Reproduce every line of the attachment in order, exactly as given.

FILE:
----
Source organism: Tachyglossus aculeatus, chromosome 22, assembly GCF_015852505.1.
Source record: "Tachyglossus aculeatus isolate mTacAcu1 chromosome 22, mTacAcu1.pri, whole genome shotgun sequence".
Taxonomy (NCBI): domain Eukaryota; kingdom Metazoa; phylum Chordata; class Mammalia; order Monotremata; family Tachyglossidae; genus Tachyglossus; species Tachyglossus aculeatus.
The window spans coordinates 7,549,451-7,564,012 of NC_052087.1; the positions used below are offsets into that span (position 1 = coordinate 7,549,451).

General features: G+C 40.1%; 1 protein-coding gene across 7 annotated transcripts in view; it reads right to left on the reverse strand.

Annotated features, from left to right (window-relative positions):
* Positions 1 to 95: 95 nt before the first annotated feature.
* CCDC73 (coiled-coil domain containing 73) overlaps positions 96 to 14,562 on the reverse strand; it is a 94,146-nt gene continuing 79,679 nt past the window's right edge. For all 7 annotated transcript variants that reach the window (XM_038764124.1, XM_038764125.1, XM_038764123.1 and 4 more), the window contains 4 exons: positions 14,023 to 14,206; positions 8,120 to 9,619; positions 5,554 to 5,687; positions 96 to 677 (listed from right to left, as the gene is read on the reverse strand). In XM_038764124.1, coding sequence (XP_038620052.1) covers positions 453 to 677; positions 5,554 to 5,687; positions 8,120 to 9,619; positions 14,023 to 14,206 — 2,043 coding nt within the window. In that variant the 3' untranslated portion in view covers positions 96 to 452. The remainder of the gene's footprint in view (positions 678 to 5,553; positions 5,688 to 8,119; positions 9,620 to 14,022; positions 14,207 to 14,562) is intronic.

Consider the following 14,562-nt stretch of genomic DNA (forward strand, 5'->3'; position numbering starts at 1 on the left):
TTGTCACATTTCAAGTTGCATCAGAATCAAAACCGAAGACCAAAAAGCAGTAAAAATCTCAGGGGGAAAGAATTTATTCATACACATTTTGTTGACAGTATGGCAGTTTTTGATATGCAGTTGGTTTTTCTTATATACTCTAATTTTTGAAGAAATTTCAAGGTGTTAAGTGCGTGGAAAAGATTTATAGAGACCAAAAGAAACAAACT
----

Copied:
Source organism: Tachyglossus aculeatus, chromosome 22, assembly GCF_015852505.1.
Source record: "Tachyglossus aculeatus isolate mTacAcu1 chromosome 22, mTacAcu1.pri, whole genome shotgun sequence".
Taxonomy (NCBI): domain Eukaryota; kingdom Metazoa; phylum Chordata; class Mammalia; order Monotremata; family Tachyglossidae; genus Tachyglossus; species Tachyglossus aculeatus.
The window spans coordinates 7,549,451-7,564,012 of NC_052087.1; the positions used below are offsets into that span (position 1 = coordinate 7,549,451).

General features: G+C 40.1%; 1 protein-coding gene across 7 annotated transcripts in view; it reads right to left on the reverse strand.

Annotated features, from left to right (window-relative positions):
* Positions 1 to 95: 95 nt before the first annotated feature.
* CCDC73 (coiled-coil domain containing 73) overlaps positions 96 to 14,562 on the reverse strand; it is a 94,146-nt gene continuing 79,679 nt past the window's right edge. For all 7 annotated transcript variants that reach the window (XM_038764124.1, XM_038764125.1, XM_038764123.1 and 4 more), the window contains 4 exons: positions 14,023 to 14,206; positions 8,120 to 9,619; positions 5,554 to 5,687; positions 96 to 677 (listed from right to left, as the gene is read on the reverse strand). In XM_038764124.1, coding sequence (XP_038620052.1) covers positions 453 to 677; positions 5,554 to 5,687; positions 8,120 to 9,619; positions 14,023 to 14,206 — 2,043 coding nt within the window. In that variant the 3' untranslated portion in view covers positions 96 to 452. The remainder of the gene's footprint in view (positions 678 to 5,553; positions 5,688 to 8,119; positions 9,620 to 14,022; positions 14,207 to 14,562) is intronic.

Consider the following 14,562-nt stretch of genomic DNA (forward strand, 5'->3'; position numbering starts at 1 on the left):
TTGTCACATTTCAAGTTGCATCAGAATCAAAACCGAAGACCAAAAAGCAGTAAAAATCTCAGGGGGAAAGAATTTATTCATACACATTTTGTTGACAGTATGGCAGTTTTTGATATGCAGTTGGTTTTTCTTATATACTCTAATTTTTGAAGAAATTTCAAGGTGTTAAGTGCGTGGAAAAGATTTATAGAGACCAAAAGAAACAAACT